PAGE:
Poll: Parents Are Looking for Alternatives

Published October 1, 1999

An ongoing national public opinion poll reveals that 30 percent of parents with children in public schools–up from 24 percent only two years ago–now believe that the way to improve public education in America is not by reforming the existing public school system, but by finding an alternative to it.

While most parents still favor reforming the existing system, support for this option eroded from 72 percent in 1997 to 68 percent this year, according to the latest Phi Delta Kappa/Gallup Poll of the Public’s Attitudes Toward Public Schools.

Among the general public, those favoring reform of the existing system remained unchanged from 1997 to 1999 at 71 percent, but support for finding alternatives grew from 23 to 27 percent. Non-whites expressed the strongest preference for finding an alternative system (36 percent). The group most strongly in favor of reforming the existing system were public school parents with college degrees (77 percent).

When public school parents were asked where they would send their oldest child to school if the government paid the tuition, 51 percent chose the same public school, 5 percent chose another public school, 22 percent chose a private school, and 17 percent chose a church-related school. If parents had the means to achieve their stated preferences, public education’s share of K-12 students would fall from its current 89 percent to just over 50 percent. (See sidebar, “Declining Share for Public Schools?”)

Even though only 39 percent of public school parents would choose a nonpublic school for their child if the government paid the tuition, a solid majority of 60 percent supported the idea of having the government pay all or part of the tuition for parents who choose nonpublic schools. Only 38 percent of parents opposed this idea, a dramatic turnaround from five years ago, when parents opposed government-funded tuition by a 51:48 margin.

Full or partial government-funded school choice is favored by an overwhelming 70 percent of nonwhites and public school parents with children.

Not surprisingly, different forms of government-funded school choice–vouchers and tuition tax credits, and whether these covered full or partial tuition costs–received different levels of support from public school parents. In no case, however, did their level of support for any option drop below 54 percent. (See table.)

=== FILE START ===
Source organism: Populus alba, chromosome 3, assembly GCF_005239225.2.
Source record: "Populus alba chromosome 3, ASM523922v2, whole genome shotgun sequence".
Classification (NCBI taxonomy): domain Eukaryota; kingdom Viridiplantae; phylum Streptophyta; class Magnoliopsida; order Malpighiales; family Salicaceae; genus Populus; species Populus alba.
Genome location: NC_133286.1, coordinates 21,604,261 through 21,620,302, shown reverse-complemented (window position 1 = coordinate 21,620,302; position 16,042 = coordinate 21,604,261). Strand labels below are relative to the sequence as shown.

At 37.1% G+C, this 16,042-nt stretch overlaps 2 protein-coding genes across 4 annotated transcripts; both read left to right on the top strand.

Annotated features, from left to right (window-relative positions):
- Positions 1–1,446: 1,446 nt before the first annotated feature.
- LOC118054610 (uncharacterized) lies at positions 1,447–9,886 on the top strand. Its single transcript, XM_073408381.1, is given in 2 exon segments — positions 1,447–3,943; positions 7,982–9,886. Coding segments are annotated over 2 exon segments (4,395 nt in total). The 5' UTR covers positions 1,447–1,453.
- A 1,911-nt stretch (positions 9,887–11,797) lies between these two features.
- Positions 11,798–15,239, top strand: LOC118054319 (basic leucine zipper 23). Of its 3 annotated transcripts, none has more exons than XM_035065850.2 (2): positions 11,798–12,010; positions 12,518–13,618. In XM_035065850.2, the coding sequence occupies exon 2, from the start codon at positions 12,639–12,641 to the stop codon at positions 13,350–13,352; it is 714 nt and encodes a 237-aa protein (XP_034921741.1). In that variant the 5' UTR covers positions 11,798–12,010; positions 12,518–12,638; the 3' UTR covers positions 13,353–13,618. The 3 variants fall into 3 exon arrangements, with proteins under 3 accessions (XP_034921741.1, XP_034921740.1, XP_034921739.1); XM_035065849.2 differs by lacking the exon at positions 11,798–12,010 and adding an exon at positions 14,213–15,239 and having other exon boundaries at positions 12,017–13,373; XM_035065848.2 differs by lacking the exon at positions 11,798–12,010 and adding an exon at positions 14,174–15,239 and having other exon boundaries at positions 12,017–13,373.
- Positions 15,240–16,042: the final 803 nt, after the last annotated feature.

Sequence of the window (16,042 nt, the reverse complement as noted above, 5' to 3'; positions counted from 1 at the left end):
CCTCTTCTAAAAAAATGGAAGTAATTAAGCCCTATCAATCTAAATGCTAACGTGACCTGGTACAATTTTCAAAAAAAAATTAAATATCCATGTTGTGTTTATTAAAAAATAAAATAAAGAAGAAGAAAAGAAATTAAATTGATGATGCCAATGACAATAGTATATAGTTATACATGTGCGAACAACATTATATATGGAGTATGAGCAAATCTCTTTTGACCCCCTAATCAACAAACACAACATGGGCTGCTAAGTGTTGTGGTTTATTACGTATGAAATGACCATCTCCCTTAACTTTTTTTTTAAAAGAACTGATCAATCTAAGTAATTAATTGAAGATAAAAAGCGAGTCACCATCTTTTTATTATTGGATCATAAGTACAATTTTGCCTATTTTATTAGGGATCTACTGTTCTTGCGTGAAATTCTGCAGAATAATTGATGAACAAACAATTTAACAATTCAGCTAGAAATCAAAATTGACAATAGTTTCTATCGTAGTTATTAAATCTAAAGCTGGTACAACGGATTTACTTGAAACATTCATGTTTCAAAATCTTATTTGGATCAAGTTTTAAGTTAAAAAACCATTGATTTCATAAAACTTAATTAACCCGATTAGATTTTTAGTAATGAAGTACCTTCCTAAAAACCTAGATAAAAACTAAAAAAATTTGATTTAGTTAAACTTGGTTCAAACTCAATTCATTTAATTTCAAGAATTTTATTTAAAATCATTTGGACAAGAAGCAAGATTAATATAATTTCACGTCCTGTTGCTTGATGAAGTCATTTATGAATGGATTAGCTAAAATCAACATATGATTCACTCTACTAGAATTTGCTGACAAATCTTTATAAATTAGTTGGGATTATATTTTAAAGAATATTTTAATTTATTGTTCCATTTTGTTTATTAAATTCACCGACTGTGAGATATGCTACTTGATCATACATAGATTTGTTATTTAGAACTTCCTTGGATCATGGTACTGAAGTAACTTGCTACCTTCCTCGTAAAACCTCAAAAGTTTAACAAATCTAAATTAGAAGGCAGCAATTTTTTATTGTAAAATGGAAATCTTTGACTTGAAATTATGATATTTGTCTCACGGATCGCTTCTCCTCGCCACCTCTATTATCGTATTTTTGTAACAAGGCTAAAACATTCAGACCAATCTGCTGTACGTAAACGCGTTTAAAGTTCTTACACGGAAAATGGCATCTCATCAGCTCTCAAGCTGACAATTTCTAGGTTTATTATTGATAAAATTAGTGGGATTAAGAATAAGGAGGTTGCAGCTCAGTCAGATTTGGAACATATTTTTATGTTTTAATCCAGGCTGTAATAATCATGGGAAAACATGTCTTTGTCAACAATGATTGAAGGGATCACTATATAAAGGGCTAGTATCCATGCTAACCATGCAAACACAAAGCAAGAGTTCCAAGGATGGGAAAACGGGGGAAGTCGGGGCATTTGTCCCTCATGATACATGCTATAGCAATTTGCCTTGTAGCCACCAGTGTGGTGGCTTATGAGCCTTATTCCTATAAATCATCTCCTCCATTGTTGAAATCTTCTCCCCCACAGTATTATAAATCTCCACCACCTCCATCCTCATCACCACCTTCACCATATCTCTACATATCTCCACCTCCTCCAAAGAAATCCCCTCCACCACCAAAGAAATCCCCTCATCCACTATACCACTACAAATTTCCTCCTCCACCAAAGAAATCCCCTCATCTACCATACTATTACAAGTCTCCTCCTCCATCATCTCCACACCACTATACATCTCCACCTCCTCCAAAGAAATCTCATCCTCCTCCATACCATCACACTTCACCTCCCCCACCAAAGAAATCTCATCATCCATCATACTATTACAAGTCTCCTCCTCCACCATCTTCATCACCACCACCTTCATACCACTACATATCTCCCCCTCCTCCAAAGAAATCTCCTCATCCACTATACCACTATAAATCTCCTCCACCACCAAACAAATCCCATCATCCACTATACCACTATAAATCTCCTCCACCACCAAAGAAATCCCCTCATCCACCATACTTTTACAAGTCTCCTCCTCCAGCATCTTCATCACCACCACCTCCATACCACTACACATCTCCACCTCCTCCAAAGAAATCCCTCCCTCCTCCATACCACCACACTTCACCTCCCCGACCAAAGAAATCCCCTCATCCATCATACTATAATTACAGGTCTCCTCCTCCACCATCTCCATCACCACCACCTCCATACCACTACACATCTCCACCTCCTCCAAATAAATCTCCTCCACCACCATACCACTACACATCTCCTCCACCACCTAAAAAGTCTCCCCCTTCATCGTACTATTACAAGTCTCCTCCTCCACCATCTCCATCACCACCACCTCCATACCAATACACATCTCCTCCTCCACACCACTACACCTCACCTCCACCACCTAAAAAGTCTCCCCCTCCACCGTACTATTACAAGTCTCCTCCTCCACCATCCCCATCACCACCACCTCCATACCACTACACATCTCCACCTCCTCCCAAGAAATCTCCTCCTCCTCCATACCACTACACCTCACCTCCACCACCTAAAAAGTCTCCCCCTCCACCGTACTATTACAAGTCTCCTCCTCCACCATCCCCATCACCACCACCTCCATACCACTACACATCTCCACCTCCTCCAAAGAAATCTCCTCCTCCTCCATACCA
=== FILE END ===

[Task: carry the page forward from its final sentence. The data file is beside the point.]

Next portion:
Support Levels for Different Choice Options
Funding Option Public School Parents All Respondents
Full tuition voucher 54% 47%
Partial tuition voucher 59% 52%
Government-funded choice 60% 51%
Full tuition tax credit 63% 57%
Partial tuition tax credit 79% 65%

“With regard to both vouchers and tax credits, the public more strongly supports plans that would cover part of the tuition rather than all of it,” noted poll authors Lowell C. Rose, executive director emeritus of Phi Delta Kappa International, and Alec M. Gallup, co-chairman of the Gallup Organization. “The public apparently feels that parents should bear at least part of the cost of tuition at private or church-related schools.”

Groups most in favor of full or partial tuition vouchers were nonwhites (57 percent and 68 percent respectively) and public school parents with children achieving at or below average (58 percent and 69 percent respectively). The group most in favor of partial tuition tax credits was public school parents with students achieving at or below average (83 percent).

Last year, the annual PDK/Gallup poll found for the first time that more than half of the American public as a whole (51 percent to 45 percent) favored allowing parents to send their school-age children to any public, private, or church-related school if the “government pays all or part of the tuition.” This year’s poll reported similar results (51 percent to 47 percent). As recently as 1996, 54 percent opposed the idea and only 43 percent were in favor. Among nonwhites, support has soared from only 42 percent in 1996 to 70 percent this year.

The 31st annual survey, released on August 24, is based on telephone interviews conducted in May and June with 1,103 adults. It has a margin of error of approximately 4 percent for mid-range responses involving the total sample and a somewhat larger margin of error for responses involving smaller sample segments.

For more information …

The full text of the 31st annual Phi Delta Kappa/Gallup Poll of the Public’s Attitudes Toward Public Schools is available on the Internet at http://www.pdkintl.org/kappan/kpol9909.htm.